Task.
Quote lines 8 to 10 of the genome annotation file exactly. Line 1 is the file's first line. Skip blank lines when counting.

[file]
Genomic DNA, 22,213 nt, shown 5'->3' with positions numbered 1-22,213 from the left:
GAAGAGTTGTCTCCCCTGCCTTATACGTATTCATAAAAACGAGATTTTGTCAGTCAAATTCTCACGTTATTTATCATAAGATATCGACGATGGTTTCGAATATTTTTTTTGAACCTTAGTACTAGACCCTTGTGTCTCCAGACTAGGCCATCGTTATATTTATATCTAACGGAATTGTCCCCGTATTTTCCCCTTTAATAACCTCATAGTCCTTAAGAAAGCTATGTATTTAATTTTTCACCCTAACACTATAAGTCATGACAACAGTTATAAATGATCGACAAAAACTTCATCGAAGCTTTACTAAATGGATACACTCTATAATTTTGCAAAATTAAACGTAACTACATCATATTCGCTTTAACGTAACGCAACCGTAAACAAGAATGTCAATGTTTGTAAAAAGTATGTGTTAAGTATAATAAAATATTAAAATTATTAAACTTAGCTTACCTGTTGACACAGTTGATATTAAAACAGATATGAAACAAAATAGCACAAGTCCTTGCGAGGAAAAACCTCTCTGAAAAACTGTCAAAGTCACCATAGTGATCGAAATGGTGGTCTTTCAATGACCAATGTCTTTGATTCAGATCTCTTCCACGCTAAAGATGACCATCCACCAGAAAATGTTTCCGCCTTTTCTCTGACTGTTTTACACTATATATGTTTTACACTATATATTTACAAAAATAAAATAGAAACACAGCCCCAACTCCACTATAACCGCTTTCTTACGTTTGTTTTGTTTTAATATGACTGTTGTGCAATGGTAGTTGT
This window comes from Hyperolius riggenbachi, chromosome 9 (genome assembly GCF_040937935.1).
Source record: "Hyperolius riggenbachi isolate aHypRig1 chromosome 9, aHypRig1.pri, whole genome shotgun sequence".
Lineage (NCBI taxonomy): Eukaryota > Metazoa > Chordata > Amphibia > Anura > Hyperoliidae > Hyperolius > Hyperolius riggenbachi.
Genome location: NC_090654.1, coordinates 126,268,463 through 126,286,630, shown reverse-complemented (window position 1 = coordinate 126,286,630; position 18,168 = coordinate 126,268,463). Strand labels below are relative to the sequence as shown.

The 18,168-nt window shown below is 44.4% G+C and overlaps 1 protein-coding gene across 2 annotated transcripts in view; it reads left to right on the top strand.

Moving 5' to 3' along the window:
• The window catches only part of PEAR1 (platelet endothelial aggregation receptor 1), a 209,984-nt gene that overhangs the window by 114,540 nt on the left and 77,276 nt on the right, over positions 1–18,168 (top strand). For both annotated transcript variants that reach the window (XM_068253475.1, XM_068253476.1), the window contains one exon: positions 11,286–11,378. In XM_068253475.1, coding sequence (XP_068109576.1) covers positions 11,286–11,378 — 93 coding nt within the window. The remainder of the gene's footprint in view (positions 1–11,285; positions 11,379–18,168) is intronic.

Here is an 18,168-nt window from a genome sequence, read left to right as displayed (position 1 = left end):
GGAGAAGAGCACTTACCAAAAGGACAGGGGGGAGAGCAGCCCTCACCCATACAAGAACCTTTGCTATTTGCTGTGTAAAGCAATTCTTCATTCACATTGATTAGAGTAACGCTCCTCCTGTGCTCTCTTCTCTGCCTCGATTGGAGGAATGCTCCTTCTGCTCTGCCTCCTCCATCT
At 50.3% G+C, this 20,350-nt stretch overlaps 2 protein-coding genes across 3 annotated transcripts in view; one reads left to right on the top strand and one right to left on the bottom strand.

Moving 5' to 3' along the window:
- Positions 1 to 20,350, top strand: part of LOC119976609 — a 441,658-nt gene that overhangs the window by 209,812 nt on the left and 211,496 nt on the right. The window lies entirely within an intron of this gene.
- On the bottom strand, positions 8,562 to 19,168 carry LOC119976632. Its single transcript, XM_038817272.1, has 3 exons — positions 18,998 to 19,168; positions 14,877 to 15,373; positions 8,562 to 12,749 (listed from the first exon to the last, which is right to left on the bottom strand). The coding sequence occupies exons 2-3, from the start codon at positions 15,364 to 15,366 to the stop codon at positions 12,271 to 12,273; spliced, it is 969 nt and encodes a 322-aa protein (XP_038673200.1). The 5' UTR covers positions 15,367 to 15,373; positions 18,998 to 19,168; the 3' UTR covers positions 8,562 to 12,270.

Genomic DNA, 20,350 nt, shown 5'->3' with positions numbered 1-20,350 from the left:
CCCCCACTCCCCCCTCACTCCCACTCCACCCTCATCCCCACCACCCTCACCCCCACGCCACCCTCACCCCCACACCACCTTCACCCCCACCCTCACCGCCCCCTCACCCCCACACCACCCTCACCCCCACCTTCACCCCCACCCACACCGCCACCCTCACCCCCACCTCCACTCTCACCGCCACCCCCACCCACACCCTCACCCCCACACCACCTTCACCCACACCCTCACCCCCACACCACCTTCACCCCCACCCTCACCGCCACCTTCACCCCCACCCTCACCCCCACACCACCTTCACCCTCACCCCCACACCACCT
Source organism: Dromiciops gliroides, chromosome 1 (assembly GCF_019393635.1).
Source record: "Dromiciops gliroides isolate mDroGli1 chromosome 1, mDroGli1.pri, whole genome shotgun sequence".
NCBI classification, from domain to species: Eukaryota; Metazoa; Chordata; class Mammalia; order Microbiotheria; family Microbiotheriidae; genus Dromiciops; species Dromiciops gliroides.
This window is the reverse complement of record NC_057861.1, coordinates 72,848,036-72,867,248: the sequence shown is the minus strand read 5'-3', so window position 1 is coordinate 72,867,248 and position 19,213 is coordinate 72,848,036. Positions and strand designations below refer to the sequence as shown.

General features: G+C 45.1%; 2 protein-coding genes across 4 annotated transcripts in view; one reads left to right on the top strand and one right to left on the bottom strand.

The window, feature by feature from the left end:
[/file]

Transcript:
Moving 5' to 3' along the window:
• The window catches only part of PEAR1 (platelet endothelial aggregation receptor 1), a 209,984-nt gene that overhangs the window by 114,540 nt on the left and 77,276 nt on the right, over positions 1–18,168 (top strand). For both annotated transcript variants that reach the window (XM_068253475.1, XM_068253476.1), the window contains one exon: positions 11,286–11,378. In XM_068253475.1, coding sequence (XP_068109576.1) covers positions 11,286–11,378 — 93 coding nt within the window. The remainder of the gene's footprint in view (positions 1–11,285; positions 11,379–18,168) is intronic.

Here is an 18,168-nt window from a genome sequence, read left to right as displayed (position 1 = left end):